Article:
Kenneth Roth, the executive director of the New York-based Human Rights Watch, said in the February 10 Times story that he called NBC’s general counsel to express his concerns. “I was worried that a journalist was making false accusations, due to some extent to his close collaboration with the Rwandan government,” Roth said.

Ungar also criticized NBC’s involvement in the confrontations in a Jan. 31, 2009 letter sent to Goucher professors, students, and parents, the Inside Higher Ed report said. The letter explained the decision to suspend Munyakazi from Goucher.

Ungar also described how he was confronted in his office by a Rwandan prosecutor and NBC News producers “working on a series about international war criminals living in the United States … .” It goes on to note parenthetically “the unusual circumstance in which the prosecutor traveled around the United States with a television producer and camera crew, rather than talking with the appropriate U.S. government officials through standard channels.”

Before joining Goucher College, Ungar worked as a journalist at The Washington Post and The Economist and hosted National Public Radio’s “All Things Considered,” his profile on Goucher’s Web site said.

In a Feb. 10, 2009 media criticism column published by the online news outlet Slate, Jack Shafer wrote that the association of NBC and the Rwandan prosecutor searching for war criminals living in the United States “[s]ounds strange to my ears.” Shafer reported that award winning journalist Adam Ciralsky and documentary film producer Charlie Ebersol were both working on the series, but that an NBC News spokesman would not comment on the series or other “newsgathering” activities.

But according to the February 10 Times story, NBC defended its work on the series in a statement to the newspaper. “Any contact with foreign governments has been consistent with acceptable journalistic practices,” NBC News said in the statement.

Kelly McBride, the ethics group leader for the Poynter Institute, expressed a different opinion in the Times story. She said the association between NBC and the Rwandan prosecutor was “a classic case where a news organization teamed up with a special interest that had an agenda.”

“As journalists, we struggle to keep an arm’s length from all sorts of officials, whether they’re cops or prosecutors or diplomats,” she said according to the Times. “Because it’s really important that our audience view us as independent – not carrying water for someone else.”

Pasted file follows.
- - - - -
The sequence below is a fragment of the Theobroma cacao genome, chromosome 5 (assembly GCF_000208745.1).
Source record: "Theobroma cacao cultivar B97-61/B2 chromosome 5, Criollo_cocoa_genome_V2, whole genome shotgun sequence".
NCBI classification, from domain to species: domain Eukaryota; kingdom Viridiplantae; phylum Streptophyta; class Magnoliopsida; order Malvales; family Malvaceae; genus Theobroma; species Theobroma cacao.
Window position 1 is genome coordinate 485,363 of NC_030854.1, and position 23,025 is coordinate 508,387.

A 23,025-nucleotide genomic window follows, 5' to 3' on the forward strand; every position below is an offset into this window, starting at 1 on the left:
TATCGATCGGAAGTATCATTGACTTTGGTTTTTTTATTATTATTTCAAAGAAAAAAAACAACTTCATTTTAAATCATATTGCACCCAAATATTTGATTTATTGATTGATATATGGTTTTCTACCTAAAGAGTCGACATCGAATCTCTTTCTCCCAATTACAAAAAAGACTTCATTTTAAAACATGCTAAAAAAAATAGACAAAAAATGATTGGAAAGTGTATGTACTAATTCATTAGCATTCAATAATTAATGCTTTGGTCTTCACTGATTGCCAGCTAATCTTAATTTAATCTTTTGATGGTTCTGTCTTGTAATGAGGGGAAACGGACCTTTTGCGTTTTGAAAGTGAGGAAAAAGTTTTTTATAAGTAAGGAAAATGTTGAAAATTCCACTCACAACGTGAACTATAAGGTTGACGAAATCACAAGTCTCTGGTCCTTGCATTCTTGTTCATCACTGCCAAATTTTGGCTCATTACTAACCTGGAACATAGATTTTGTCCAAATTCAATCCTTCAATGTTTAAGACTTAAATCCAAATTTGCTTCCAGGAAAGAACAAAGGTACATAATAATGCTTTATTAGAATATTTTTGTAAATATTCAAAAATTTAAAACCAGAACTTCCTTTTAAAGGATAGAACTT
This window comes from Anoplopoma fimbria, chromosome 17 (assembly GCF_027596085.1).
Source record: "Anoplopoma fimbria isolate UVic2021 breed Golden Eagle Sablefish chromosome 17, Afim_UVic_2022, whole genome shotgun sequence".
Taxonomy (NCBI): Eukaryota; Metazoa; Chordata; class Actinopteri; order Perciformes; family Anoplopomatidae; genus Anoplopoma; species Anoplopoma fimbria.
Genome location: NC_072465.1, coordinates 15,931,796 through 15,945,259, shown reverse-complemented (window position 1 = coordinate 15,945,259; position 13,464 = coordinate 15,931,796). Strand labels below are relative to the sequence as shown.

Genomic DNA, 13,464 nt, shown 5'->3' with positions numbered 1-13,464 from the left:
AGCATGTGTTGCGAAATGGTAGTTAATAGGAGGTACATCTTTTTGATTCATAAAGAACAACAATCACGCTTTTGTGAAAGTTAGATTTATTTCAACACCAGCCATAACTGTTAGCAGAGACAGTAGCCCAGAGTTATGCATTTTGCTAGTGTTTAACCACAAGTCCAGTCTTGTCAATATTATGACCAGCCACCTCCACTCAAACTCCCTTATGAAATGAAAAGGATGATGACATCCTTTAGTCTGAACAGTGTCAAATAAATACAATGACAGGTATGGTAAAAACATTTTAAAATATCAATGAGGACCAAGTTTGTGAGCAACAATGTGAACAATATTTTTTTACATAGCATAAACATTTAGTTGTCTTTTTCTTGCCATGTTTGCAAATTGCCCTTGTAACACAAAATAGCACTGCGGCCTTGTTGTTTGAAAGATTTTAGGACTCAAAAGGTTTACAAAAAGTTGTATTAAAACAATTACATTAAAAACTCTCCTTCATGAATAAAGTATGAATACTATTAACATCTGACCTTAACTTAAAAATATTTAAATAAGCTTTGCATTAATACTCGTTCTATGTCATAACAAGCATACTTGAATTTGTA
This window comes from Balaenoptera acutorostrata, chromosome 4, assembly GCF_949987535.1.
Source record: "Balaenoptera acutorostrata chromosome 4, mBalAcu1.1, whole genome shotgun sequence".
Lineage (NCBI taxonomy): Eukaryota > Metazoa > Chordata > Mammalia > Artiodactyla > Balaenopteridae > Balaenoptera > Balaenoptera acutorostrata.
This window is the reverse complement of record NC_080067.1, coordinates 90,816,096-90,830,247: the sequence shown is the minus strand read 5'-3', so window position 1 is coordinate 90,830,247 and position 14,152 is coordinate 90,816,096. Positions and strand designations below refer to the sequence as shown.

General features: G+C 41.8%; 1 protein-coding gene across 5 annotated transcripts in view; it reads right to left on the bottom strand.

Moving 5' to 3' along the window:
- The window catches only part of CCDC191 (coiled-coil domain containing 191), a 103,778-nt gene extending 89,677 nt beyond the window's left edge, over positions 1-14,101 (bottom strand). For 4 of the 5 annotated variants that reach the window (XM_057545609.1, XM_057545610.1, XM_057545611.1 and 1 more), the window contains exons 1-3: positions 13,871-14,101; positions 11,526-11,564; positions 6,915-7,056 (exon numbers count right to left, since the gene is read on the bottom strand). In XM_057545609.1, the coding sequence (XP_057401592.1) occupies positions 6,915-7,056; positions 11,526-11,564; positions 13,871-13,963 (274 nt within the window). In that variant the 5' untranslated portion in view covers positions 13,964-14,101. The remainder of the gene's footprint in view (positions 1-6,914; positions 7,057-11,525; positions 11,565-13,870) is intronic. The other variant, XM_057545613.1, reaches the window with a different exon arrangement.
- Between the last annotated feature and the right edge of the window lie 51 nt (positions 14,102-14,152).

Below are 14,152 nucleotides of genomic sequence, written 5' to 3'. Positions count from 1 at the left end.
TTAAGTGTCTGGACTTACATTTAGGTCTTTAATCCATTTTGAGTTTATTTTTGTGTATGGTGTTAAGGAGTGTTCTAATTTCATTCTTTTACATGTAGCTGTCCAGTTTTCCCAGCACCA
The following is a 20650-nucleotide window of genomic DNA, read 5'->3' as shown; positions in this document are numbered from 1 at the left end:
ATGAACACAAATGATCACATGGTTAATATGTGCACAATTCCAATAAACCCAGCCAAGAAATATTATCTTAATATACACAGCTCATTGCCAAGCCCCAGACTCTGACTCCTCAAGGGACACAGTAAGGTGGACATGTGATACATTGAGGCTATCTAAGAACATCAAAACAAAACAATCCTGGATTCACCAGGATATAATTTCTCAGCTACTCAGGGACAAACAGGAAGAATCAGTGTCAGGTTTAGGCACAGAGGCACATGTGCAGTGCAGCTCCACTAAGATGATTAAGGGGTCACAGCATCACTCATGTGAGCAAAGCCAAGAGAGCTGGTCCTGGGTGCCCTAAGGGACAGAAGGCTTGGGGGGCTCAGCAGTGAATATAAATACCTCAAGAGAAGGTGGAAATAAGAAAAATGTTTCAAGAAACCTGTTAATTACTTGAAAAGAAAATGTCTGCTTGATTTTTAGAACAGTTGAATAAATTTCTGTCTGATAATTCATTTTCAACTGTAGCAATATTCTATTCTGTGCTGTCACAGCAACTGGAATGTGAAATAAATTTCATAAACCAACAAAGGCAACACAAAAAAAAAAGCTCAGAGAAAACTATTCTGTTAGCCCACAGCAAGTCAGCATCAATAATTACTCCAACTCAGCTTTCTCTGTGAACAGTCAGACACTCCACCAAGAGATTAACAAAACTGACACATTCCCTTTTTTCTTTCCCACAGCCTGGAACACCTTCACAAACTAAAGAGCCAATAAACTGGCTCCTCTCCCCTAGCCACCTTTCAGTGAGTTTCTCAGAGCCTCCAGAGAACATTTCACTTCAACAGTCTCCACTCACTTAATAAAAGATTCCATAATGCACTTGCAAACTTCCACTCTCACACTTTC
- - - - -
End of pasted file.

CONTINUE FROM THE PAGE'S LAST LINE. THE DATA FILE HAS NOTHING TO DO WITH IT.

Goucher president Ungar said in the Times story that the collaboration was likely arranged by NBC, not the prosecutor. “If the prosecutor has evidence or has concerns he wants to present, why is he doing it in the company of NBC News? … I don’t think it was the prosecutor’s idea. I don’t think he sat in Kigali and said, ‘Hmm, what would be the best way for me to achieve justice? I think I’ll call NBC and ask them.’”

During the February 13 “On the Media” program, Ungar explained further. “You would think if [the prosecutor] was coming to this country to finger some alleged war criminals from Rwanda that he would have gone to the Justice Department or the State Department, not typically to a television network. It just didn’t inspire confidence that I was dealing with a genuine law enforcement matter, if you know what I mean.”

But the Rwandan government insisted that reports suggesting its prosecutors tagged along with NBC News were “untrue,” according to a Feb. 15, 2009 report in the Kigali New Times. “Any information on wanted fugitives is provided to whoever seeks it by the Fugitive Tracking Unit and there is nothing wrong with a member of the unit being present when a media organization is present while interviewing a subject for a news report,” Rwandan Prosecutor General Martin Ngoga said according to the story.

According to Ungar’s letter, NBC producers indicated the show featuring Munyakazi would air in February or March. It had not yet aired as the Silha Bulletin went to press.

– Michael Schoepf
Silha Fellow

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This page contains a single entry by cla published on October 12, 2009 1:13 PM.